The EU has announced a new consultation to bring gigabit internet connectivity to all citizens and businesses across its member states by 2030.
It said that given the rapid uptake of advanced digital technologies, there is an “urgent need” for more bandwidth at faster speeds.
The Gigabit Infrastructure Act aims to overcome the typically slow and costly deployment of the underlying physical infrastructure that is needed to sustain advanced networks.
The European Commission said it will reduce “red tape” and the costs and administrative burden associated with the deployment of the networks.
It will simplify and digitalise permitting procedures and coordinate civil works between network operators so that the underlying physical infrastructure, such as ducts and masts, can be built as quickly as possible. Such works represent up to 70 per cent of the costs of network deployment.
The new rules will also see all new or majorly renovated buildings, except in justified cases, equipped with fibre.
The draft recommendation aims to ensure that all operators can access existing network infrastructure, as part of efforts to incentivise the switch-off of legacy technologies.
The EU has previously taken action to improve connectivity at minimal cost to consumers such as putting an end to roaming charges across the EU and the launch of the WiFi4EU initiative that funded the setup of free Wi-Fi hotspots in local communities.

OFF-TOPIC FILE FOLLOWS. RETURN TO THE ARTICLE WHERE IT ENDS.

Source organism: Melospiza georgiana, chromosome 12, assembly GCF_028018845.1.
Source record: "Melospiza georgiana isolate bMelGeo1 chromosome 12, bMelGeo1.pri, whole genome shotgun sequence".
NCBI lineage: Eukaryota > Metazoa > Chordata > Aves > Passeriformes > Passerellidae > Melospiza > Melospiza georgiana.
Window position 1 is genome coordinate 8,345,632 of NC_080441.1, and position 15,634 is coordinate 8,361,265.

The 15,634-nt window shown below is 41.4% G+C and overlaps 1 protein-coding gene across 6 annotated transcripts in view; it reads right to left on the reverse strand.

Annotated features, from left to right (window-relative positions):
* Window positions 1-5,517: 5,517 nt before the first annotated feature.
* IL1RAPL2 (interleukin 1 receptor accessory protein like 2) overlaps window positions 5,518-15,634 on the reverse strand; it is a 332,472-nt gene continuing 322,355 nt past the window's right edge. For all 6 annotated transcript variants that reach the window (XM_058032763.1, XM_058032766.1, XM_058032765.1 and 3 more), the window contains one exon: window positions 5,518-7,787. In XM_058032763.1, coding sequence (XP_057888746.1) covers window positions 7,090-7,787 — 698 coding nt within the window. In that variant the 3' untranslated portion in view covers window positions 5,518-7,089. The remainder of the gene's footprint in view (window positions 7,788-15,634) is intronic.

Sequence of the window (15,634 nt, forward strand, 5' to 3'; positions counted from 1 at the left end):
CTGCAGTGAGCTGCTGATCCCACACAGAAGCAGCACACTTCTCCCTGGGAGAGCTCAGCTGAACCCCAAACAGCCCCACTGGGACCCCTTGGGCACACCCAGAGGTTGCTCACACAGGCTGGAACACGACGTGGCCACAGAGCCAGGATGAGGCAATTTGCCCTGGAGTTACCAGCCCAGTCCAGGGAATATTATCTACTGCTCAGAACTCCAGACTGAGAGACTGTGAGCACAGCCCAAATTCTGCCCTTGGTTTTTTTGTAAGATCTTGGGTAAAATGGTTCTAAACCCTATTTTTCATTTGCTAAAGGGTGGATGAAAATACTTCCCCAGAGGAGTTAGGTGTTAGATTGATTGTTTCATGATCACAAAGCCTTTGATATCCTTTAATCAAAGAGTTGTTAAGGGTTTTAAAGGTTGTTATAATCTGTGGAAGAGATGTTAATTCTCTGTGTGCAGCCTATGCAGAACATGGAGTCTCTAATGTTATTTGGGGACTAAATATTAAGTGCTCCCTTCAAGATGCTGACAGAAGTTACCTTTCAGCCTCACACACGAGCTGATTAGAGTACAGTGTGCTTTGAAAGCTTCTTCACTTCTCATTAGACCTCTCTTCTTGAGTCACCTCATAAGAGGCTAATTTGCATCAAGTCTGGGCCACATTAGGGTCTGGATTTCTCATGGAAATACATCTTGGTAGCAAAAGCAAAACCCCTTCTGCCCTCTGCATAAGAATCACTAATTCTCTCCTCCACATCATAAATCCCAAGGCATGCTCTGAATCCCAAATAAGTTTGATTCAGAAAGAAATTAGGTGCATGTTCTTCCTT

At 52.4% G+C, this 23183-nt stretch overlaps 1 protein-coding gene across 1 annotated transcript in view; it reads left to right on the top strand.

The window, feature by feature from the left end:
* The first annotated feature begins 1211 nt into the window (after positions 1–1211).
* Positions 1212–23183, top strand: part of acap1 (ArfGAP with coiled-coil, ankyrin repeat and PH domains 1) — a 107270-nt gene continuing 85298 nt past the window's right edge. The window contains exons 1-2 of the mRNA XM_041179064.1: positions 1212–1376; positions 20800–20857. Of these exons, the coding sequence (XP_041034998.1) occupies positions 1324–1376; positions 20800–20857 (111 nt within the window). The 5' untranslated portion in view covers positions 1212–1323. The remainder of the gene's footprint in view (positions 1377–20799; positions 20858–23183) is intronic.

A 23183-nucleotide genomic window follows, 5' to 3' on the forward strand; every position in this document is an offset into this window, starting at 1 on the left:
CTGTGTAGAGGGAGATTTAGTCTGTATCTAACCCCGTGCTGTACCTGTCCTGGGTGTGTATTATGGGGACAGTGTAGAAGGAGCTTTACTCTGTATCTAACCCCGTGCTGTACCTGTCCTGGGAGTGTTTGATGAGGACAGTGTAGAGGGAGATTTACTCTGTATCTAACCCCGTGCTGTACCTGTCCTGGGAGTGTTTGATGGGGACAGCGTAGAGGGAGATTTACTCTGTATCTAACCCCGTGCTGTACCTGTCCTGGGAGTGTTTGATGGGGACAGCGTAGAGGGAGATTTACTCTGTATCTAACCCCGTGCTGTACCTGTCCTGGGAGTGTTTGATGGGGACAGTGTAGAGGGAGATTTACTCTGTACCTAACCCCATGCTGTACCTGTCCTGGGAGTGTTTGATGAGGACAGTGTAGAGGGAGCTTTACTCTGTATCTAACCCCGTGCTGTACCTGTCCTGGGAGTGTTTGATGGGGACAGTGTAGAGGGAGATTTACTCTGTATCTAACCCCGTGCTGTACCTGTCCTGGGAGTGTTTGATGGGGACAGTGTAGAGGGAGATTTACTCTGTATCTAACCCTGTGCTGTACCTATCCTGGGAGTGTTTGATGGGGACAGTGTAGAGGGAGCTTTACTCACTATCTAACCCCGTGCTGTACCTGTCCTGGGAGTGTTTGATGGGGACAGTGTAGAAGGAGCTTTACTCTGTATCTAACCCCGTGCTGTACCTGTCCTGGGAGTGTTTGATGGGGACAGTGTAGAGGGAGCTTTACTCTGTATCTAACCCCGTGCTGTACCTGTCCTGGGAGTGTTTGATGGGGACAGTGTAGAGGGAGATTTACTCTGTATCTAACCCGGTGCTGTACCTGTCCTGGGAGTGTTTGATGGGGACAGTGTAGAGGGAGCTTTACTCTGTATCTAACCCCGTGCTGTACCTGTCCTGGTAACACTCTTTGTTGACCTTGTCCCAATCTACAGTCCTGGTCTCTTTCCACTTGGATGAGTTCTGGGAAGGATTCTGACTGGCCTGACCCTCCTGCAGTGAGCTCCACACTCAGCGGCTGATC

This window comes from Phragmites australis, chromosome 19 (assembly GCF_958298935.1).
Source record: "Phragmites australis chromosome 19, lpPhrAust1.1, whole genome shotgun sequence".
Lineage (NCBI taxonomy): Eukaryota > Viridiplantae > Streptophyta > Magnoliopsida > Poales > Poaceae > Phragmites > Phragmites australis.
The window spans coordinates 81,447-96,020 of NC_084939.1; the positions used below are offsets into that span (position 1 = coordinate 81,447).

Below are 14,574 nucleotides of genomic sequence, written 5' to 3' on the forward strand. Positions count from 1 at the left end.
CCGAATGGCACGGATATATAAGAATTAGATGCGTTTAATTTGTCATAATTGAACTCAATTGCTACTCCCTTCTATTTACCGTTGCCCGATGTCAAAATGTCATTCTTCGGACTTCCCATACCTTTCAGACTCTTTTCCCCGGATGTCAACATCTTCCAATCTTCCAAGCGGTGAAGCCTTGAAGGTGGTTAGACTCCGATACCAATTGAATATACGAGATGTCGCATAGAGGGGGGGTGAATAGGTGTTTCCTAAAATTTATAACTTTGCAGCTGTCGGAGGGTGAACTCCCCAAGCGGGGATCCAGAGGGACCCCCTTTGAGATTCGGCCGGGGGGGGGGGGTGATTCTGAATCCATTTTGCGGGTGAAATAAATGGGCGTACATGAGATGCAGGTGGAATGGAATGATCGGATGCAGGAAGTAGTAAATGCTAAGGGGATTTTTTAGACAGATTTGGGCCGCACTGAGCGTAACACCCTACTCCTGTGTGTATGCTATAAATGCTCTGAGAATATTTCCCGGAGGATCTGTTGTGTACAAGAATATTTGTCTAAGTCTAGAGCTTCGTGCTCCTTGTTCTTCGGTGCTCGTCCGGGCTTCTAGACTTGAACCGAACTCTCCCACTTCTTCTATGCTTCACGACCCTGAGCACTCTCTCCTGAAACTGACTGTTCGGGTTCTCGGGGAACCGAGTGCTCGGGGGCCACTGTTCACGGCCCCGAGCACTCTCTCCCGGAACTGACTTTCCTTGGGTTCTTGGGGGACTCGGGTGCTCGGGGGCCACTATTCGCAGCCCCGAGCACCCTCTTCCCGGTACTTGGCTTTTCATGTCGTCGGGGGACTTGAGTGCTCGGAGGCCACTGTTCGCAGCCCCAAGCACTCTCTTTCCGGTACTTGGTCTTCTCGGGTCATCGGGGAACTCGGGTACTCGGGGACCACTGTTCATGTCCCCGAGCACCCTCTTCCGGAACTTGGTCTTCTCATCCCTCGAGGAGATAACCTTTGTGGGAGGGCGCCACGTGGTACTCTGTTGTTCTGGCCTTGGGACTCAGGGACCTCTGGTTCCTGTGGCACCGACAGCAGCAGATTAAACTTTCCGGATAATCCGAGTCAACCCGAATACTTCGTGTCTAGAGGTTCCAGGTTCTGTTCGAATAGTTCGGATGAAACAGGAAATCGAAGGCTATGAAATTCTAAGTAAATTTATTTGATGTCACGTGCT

The European Commission has launched a consultation to identify the types of infrastructure needed for Europe to keep ahead of international rivals.
It also looks to determine who should foot the bill for the new infrastructure, with a suggestion that big tech firms like Facebook, Google and Amazon could be liable due to the extensive traffic they generate.
Network operators like Deutsche Telekom, Orange and Telefonica have previously lobbied for leading technology companies to contribute to 5G and broadband roll-out pointing out that they account for more than half of data internet traffic.
In response, tech firms have described the proposal as an internet tax that will undermine European Union network neutrality rules to treat all users equally.
“Meta invests tens of billions of dollars in our apps and platforms every year to facilitate the hosting of content, creating enormous value across the digital ecosystem,” a Meta spokesperson said.
“By not recognising that value flows both ways between telecoms companies and content-hosting platforms, this consultation is based on a false premise.”
In its last manifesto, the Conservative Party promised to install full-fibre, gigabit-capable broadband in every home and business across the UK by 2025.
Although as of late 2022, just over 40 per cent of UK homes were able to access full-fibre broadband connections.
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